Vaucottes Swell Statistics, January: Surf with Light or Offshore Winds
This image shows only the swells directed at Vaucottes that coincided with light winds or offshore conditions through a typical January and is based upon 1966 predictions, one every 3 hours. The direction of the spokes show where quality surf generating swell comes from. Five colours represent increasing wave sizes. Very small swells of less than 0.5m (1.5 feet) high are shown in blue. Green and yellow represent increasing swell sizes and red illustrates largest swells greater than >3m (>10ft). In both graphs, the area of any colour is proportional to how often that size swell was forecast.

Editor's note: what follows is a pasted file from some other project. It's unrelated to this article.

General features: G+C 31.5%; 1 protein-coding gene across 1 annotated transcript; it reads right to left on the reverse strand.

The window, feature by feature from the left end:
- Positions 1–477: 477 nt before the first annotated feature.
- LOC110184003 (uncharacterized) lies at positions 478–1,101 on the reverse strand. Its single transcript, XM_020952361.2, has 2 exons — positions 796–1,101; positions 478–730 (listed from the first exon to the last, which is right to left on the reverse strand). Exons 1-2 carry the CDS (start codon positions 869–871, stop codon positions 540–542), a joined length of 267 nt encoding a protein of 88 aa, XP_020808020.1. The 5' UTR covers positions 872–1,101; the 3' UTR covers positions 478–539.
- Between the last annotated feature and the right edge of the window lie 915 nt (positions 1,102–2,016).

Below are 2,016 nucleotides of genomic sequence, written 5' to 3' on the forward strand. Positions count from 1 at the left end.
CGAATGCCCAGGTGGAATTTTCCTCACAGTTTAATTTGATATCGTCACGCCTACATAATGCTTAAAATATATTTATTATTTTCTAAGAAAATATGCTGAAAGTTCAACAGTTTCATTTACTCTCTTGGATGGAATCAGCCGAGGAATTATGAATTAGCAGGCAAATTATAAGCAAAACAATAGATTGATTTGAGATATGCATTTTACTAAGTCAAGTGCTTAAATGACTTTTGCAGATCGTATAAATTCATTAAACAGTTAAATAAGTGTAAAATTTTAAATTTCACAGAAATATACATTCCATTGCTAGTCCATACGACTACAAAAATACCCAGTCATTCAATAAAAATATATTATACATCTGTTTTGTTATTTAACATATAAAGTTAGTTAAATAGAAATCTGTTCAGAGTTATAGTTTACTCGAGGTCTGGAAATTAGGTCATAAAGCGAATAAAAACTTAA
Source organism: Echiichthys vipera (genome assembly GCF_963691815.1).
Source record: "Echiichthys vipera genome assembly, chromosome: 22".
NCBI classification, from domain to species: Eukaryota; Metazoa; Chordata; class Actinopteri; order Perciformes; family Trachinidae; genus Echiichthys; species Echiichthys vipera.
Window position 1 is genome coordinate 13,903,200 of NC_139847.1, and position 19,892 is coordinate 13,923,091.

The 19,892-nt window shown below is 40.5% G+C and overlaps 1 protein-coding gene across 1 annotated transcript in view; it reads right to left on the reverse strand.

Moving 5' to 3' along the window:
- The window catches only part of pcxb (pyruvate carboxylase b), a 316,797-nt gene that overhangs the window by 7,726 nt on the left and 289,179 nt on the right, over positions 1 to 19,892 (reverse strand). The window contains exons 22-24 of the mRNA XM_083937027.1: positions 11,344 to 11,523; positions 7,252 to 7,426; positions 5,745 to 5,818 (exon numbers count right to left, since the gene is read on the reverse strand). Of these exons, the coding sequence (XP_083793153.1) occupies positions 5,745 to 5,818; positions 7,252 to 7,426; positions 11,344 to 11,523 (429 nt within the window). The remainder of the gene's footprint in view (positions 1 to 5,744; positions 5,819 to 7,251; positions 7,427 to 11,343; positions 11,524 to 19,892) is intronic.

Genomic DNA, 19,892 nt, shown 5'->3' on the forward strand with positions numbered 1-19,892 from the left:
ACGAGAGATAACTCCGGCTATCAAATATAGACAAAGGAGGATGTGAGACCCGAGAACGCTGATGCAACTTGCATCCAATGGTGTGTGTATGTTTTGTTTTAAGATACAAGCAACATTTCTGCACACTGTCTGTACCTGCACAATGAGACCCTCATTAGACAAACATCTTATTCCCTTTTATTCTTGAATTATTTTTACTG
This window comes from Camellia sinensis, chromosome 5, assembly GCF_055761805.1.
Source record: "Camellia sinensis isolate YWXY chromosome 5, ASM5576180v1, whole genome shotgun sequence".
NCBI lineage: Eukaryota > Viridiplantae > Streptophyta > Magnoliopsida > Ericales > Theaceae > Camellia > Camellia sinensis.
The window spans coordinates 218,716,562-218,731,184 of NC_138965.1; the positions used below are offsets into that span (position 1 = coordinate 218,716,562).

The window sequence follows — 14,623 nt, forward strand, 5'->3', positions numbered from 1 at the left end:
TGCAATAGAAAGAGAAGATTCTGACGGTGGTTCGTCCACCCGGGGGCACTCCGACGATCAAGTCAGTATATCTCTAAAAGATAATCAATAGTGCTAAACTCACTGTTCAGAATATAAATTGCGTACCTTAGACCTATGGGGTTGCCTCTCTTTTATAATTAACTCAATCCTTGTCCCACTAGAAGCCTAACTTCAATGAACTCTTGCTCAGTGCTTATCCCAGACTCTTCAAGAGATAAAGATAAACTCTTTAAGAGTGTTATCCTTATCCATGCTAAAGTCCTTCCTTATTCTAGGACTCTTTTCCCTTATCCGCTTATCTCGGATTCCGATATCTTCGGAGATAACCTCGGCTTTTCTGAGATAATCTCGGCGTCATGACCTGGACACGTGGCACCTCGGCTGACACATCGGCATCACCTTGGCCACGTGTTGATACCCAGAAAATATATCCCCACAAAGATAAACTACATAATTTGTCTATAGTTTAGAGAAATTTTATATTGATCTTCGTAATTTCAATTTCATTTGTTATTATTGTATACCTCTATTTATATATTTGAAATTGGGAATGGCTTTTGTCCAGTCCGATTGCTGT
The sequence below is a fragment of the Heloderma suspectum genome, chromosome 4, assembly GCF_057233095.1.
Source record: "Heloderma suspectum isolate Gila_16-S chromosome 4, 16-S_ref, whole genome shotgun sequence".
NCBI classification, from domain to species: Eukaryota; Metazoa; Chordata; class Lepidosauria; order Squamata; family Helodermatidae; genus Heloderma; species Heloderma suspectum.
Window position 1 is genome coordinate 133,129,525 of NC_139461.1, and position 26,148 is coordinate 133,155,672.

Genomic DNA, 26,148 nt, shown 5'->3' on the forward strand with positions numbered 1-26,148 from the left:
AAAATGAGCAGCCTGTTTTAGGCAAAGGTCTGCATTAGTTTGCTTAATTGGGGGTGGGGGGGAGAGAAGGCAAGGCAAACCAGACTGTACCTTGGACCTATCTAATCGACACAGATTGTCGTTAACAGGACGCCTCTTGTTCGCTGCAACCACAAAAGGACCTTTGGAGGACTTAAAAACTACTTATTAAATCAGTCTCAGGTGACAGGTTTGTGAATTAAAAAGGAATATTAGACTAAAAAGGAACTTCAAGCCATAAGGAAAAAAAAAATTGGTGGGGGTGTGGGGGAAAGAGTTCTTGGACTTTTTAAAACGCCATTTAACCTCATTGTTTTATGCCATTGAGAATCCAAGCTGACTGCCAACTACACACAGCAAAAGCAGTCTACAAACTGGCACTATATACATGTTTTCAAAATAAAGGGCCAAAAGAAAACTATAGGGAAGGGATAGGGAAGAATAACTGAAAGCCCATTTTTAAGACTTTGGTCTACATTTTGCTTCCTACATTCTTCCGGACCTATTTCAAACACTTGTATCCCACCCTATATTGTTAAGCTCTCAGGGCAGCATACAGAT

The diagram indicates that the prevailing swell direction, shown by the largest spokes, was SW, whereas the the most common wind blows from the SW. The chart at the bottom shows the same thing but without direction information. For example, swells larger than 1.5 feet (0.5m) coincided with good wind conditions 12% of the time, equivalent to 4 days. Open sea swells exceeding >3m (>10ft) are unlikely to occur in a normal January. Taking into account the ratio of these swells that coincided with forecast offshore winds, and given the fact that Vaucottes is exposed to open water swells, we calculate that clean surf can be found at Vaucottes about 12% of the time and that surf is messed up by onshore wind 57% of the time. This is means that we expect 21 days with waves in a typical January, of which 4 days should be surfable.
IMPORTANT: Beta version feature! Swell heights are open water values from NWW3. There is no attempt to model near-shore effects. Coastal wave heights will generally be less, especially if the break does not have unobstructed exposure to the open ocean.